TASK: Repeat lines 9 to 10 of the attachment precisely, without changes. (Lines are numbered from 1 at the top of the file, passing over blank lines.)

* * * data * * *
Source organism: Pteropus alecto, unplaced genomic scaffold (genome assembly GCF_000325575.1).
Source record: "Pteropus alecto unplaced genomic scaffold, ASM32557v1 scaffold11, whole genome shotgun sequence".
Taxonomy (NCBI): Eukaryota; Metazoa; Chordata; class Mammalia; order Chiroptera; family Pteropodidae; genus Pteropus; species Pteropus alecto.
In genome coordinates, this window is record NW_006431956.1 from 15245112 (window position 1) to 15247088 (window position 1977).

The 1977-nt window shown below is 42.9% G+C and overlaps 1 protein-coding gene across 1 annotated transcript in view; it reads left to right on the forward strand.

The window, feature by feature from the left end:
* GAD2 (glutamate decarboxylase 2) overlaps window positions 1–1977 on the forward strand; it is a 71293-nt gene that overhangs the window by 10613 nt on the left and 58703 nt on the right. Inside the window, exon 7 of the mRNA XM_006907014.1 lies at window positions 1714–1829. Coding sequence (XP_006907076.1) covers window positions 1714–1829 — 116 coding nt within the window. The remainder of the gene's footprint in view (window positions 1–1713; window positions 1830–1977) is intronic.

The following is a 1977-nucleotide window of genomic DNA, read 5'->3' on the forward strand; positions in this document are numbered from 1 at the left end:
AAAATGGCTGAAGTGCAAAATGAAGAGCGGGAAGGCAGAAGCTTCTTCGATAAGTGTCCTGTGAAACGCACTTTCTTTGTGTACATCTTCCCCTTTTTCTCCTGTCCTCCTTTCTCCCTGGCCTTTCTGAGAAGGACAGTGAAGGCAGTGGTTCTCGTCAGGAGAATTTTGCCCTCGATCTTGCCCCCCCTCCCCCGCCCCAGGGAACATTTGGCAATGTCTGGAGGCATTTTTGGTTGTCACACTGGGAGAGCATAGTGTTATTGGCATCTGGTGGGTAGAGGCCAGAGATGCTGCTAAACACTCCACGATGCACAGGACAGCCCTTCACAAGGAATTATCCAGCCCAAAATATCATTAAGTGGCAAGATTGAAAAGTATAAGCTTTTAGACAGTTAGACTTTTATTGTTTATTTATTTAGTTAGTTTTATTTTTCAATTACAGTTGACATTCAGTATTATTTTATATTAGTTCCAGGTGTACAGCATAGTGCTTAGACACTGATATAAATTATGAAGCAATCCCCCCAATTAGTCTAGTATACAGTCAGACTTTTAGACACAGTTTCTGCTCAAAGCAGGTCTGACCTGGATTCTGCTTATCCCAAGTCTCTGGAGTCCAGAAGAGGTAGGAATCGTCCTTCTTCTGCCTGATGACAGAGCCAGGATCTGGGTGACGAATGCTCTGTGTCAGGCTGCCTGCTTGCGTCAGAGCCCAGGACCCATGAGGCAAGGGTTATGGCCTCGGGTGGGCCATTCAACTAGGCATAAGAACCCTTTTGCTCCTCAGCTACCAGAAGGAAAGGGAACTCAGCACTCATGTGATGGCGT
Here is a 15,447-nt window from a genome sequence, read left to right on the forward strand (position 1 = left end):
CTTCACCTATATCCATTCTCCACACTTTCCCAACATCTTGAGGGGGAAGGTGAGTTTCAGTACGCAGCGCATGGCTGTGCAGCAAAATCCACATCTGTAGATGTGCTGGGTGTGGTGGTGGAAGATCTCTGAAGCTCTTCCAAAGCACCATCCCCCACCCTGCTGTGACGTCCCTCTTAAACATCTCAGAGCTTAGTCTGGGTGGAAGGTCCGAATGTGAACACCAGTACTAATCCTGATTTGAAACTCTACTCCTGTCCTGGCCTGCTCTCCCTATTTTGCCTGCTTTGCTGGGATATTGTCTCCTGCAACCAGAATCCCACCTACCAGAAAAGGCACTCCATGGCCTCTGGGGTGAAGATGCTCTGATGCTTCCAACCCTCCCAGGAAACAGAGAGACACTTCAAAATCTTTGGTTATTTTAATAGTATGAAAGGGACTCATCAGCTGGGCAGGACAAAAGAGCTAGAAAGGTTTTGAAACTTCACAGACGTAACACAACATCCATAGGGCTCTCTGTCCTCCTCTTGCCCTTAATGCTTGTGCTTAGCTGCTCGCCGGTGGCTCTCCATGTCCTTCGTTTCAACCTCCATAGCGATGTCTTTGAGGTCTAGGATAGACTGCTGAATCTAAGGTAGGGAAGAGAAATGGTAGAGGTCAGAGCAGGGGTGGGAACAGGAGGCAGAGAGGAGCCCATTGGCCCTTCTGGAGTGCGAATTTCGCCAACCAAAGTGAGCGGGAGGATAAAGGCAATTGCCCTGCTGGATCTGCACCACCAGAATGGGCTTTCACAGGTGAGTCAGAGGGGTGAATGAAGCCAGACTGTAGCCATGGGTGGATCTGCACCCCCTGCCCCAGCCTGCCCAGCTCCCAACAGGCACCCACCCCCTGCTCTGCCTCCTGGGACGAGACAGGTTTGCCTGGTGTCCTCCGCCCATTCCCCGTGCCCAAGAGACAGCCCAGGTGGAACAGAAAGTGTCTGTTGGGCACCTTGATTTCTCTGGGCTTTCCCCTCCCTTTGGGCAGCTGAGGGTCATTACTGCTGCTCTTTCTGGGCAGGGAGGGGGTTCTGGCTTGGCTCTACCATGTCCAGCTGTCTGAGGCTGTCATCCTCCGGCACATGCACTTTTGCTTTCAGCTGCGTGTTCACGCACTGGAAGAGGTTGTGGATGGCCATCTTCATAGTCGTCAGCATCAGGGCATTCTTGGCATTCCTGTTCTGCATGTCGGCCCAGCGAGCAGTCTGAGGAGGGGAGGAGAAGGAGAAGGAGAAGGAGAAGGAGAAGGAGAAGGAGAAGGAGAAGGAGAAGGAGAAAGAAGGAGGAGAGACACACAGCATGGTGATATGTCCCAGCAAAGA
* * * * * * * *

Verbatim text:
AAAATGGCTGAAGTGCAAAATGAAGAGCGGGAAGGCAGAAGCTTCTTCGATAAGTGTCCTGTGAAACGCACTTTCTTTGTGTACATCTTCCCCTTTTTCTCCTGTCCTCCTTTCTCCCTGGCCTTTCTGAGAAGGACAGTGAAGGCAGTGGTTCTCGTCAGGAGAATTTTGCCCTCGATCTTGCCCCCCCTCCCCCGCCCCAGGGAACATTTGGCAATGTCTGGAGGCATTTTTGGTTGTCACACTGGGAGAGCATAGTGTTATTGGCATCTGGTGGGTAGAGGCCAGAGATGCTGCTAAACACTCCACGATGCACAGGACAGCCCTTCACAAGGAATTATCCAGCCCAAAATATCATTAAGTGGCAAGATTGAAAAGTATAAGCTTTTAGACAGTTAGACTTTTATTGTTTATTTATTTAGTTAGTTTTATTTTTCAATTACAGTTGACATTCAGTATTATTTTATATTAGTTCCAGGTGTACAGCATAGTGCTTAGACACTGATATAAATTATGAAGCAATCCCCCCAATTAGTCTAGTATACAGTCAGACTTTTAGACACAGTTTCTGCTCAAAGCAGGTCTGACCTGGATTCTGCTTATCCCAAGTCTCTGGAGTCCAGAAGAGGTAGGAATCGTCCTTCTTCTGCCTGATGACAGAGCCAGGATCTGGGTGACGAATGCTCTGTGTCAGGCTGCCTGCTTGCGTCAGAGCCCAGGACCCATGAGGCAAGGGTTATGGCCTCGGGTGGGCCATTCAACTAGGCATAAGAACCCTTTTGCTCCTCAGCTACCAGAAGGAAAGGGAACTCAGCACTCATGTGATGGCGT
Here is a 15,447-nt window from a genome sequence, read left to right on the forward strand (position 1 = left end):